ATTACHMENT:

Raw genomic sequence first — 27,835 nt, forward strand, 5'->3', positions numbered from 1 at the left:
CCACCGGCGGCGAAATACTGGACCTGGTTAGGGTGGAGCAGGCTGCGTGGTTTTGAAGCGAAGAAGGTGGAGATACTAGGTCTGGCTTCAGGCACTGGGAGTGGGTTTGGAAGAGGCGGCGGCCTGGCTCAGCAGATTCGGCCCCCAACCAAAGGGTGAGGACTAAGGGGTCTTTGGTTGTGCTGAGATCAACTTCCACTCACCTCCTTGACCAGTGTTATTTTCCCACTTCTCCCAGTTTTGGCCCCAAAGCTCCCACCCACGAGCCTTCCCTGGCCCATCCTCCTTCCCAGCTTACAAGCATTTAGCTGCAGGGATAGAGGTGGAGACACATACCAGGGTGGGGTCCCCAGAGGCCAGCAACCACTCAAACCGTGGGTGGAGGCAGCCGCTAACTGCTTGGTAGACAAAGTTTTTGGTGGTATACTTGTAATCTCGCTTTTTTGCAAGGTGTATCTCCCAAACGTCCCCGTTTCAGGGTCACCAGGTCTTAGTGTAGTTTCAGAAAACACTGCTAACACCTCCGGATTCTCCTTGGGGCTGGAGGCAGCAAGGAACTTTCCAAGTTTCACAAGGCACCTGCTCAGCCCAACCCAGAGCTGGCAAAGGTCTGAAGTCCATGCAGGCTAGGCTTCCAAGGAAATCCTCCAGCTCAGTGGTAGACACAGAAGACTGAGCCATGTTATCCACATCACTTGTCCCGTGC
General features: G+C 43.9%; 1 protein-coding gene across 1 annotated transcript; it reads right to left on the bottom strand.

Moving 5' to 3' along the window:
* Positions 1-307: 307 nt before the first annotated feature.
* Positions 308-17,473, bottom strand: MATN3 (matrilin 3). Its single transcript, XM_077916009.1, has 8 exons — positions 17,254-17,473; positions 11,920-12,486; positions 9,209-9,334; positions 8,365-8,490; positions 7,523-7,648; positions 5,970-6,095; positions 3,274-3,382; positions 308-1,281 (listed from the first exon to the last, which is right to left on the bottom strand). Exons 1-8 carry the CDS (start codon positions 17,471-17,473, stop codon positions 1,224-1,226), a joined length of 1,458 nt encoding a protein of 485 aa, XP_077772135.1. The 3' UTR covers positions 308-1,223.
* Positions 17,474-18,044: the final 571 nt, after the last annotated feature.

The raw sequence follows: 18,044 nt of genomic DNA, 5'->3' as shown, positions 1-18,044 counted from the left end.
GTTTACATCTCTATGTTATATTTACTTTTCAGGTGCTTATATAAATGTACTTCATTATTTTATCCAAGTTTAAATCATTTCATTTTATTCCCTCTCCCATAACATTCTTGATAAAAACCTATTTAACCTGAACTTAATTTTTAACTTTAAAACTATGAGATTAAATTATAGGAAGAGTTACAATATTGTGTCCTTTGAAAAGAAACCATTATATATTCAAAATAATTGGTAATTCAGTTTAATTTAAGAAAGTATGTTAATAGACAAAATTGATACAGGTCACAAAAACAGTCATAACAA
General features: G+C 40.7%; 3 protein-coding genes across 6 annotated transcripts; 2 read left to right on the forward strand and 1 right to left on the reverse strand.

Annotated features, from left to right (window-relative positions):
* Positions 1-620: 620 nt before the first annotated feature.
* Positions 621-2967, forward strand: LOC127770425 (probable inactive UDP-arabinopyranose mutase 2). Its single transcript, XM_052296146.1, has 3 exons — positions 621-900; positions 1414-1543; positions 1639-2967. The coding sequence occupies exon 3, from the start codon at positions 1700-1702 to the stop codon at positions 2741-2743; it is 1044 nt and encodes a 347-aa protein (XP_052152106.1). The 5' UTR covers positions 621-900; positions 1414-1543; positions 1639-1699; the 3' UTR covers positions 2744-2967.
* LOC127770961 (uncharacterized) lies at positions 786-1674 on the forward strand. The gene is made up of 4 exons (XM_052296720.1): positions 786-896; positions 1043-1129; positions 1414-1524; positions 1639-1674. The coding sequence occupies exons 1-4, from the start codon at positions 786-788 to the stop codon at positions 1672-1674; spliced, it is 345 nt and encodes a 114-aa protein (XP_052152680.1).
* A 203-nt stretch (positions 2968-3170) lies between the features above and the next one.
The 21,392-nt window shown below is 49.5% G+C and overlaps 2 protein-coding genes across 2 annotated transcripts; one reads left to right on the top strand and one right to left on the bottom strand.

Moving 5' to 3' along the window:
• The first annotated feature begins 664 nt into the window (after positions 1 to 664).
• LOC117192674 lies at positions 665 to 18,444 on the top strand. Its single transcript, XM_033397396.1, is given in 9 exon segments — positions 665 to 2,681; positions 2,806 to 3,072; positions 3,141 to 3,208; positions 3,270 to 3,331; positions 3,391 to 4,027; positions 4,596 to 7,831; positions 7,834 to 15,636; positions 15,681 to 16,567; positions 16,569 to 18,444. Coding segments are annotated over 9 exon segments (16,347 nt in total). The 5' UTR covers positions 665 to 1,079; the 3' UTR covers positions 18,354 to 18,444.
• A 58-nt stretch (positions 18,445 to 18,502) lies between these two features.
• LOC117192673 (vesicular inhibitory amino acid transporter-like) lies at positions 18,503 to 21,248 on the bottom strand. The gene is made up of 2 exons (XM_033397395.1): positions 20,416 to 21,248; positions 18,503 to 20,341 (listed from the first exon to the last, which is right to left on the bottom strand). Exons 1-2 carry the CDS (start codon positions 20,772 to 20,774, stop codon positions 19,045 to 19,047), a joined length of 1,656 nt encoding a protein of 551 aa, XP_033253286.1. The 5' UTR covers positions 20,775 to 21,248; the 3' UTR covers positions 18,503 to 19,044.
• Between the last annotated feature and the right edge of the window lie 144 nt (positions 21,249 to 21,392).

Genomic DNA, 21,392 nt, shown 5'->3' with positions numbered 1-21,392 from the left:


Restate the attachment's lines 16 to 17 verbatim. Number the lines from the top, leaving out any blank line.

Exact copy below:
The 21,392-nt window shown below is 49.5% G+C and overlaps 2 protein-coding genes across 2 annotated transcripts; one reads left to right on the top strand and one right to left on the bottom strand.

Moving 5' to 3' along the window: